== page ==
FOR IMMEDIATE RELEASE:
April 24, 2012
Contact: Nancy Parello, (973) 643-3876 , (908) 399-6031 (c), firstname.lastname@example.org
NJ Kids Count 2012 Paints Picture of Pervasive Poverty
In 2010, nearly one in three New Jersey children -- 619,000 -- lived in families that earn too little to meet their basic needs, representing a 14 percent increase since 2006.
During roughly the same time, New Jersey households without enough food rose an alarming 56 percent, coupled with a steep 76 percent jump in the number of children receiving food stamps.
These findings come from the just-released New Jersey Kids Count 2012, which each year tracks trends in child well-being in critical areas – poverty, health, education, child protection and juvenile justice.
“What seems most striking this year is the persistent and pervasive evidence that more and more families struggle economically,” said Cecilia Zalkind, executive director of Advocates for Children of New Jersey, which produces the Kids Count reports.
“These are families from our cities, our suburbs and our rural areas,” Zalkind added. “They are young adults who can’t find a job. They are U.S.-born children living in immigrant families. And, increasingly, they are parents who have always worked but cannot find a full-time job with benefits.”
“For many of these families, the struggle back to solid financial ground will likely be long and painful,” Zalkind said. “This poverty infects all the areas of child well-being documented in this report.”
This growing poverty was seen in other areas:
The number of children eligible for free school meals rose 26 percent.
Sixteen percent of all young adults, ages 18 through 24, lived in poverty, up 33 percent since 2006.
The percentage of immigrant children living in poor families increased 23 percent since 2006. A family of four earning $22,050 in 2010 was considered poor by federal standards.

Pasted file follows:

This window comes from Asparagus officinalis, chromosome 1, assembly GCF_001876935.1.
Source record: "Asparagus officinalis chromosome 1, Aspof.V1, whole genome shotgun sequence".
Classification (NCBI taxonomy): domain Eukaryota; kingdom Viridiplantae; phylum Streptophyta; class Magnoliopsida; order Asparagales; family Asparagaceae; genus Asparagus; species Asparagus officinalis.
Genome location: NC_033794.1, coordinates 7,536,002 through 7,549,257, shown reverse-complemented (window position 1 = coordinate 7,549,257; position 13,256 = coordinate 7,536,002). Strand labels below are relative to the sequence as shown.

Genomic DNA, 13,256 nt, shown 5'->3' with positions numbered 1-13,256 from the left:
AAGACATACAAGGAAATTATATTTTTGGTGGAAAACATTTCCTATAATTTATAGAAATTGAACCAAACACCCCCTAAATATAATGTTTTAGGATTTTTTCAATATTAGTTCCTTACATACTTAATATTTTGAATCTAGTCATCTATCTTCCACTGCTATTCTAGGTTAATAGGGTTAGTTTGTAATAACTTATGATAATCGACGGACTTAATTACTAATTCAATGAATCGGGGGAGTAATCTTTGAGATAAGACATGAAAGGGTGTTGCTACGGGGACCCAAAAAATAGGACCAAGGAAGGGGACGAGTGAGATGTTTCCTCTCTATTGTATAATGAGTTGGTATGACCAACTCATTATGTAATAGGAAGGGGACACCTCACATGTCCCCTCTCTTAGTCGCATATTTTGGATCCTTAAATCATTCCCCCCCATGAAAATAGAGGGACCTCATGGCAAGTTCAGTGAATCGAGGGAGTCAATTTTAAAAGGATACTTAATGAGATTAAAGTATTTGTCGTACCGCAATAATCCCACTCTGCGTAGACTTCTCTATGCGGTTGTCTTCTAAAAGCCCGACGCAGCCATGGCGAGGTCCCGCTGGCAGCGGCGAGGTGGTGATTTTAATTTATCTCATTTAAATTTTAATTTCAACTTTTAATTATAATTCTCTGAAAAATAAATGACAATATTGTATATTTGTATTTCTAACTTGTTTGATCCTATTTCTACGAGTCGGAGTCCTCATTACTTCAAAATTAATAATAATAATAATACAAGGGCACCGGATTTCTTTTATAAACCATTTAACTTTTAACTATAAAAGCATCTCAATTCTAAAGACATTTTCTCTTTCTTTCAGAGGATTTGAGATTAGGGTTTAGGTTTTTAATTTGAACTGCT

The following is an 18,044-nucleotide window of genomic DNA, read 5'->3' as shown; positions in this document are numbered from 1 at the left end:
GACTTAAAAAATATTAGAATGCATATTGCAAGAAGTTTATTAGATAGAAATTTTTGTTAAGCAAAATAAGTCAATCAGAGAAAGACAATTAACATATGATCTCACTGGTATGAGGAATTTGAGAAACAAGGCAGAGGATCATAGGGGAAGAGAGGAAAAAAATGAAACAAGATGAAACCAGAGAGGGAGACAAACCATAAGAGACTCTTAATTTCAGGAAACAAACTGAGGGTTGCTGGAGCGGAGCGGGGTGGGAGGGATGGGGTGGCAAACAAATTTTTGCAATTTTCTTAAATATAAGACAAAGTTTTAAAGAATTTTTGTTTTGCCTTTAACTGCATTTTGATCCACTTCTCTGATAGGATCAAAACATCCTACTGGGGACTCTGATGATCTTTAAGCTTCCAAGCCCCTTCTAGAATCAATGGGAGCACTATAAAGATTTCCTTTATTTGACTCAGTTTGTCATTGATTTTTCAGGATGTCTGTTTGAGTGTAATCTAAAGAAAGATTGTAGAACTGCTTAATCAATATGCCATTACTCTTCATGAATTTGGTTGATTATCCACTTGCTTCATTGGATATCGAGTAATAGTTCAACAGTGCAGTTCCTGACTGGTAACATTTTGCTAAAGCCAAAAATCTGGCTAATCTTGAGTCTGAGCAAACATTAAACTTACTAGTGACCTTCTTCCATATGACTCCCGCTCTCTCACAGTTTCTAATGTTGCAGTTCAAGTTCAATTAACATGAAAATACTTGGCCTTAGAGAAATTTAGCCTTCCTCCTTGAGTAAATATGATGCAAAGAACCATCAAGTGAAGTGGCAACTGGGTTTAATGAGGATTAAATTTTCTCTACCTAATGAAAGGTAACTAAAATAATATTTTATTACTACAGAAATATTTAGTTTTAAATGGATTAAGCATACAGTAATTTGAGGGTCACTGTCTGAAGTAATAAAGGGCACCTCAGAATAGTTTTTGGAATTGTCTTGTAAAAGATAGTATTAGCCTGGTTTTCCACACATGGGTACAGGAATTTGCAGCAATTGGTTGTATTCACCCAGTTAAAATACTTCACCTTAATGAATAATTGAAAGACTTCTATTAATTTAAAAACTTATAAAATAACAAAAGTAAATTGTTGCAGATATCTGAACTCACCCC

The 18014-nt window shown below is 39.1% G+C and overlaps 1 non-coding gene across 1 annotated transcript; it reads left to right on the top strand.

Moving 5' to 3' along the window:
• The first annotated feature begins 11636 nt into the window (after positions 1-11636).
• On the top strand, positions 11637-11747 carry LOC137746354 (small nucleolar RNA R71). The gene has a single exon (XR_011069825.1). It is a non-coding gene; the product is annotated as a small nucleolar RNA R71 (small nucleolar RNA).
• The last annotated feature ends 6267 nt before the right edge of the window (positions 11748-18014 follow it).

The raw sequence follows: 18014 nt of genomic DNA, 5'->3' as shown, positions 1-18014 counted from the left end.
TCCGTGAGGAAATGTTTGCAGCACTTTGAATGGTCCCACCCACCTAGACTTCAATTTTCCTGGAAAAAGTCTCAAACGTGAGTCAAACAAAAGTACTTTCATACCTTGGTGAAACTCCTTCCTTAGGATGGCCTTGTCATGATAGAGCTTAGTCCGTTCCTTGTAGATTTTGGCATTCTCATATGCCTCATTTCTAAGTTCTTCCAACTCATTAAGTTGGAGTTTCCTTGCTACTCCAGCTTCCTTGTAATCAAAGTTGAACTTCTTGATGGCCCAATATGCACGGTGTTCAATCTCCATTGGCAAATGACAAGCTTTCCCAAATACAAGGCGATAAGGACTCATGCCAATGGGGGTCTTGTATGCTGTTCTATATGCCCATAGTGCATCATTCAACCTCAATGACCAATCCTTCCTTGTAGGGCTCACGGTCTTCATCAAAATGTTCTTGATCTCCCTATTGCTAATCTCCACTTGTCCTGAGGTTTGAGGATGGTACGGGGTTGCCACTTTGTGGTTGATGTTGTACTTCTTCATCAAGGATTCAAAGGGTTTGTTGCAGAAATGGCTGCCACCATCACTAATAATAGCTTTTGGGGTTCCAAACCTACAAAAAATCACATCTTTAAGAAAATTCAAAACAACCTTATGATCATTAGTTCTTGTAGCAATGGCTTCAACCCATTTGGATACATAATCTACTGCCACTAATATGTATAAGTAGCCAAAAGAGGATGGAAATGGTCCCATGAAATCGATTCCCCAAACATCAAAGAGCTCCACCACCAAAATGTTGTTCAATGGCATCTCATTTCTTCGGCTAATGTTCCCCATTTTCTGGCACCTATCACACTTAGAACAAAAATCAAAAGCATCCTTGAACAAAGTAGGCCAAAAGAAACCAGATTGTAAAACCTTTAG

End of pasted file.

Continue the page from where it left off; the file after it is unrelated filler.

Nearly half – 45 percent – of immigrant single mother householders with children under age 5 had incomes below the federal poverty level.
Research shows that children in poor families are less likely to succeed in school. They are more likely to suffer from health problems because they lack medical coverage. “High school graduation is not a given for these children, nor is going to college and landing a decent job,” Zalkind said.
Last week, ACNJ released its annual review of the state budget and how it affects children.
“We have called on the Governor, Legislature and other state officials to invest in child care, preschool, school breakfast and tax credits for the working poor,” Zalkind said. “These investments pay off by giving children a solid start at early learning, which forms the foundation for school success, while helping struggling families meet their children’s basic needs.”
“We must remember that behind every number are real children, real families and real lives that hang in the balance,” Zalkind said. “If our state is in the midst of a comeback – and we all hope that it is -- then surely children must be at the beginning of the line to benefit from this renewed economic prosperity.”
Read the full report.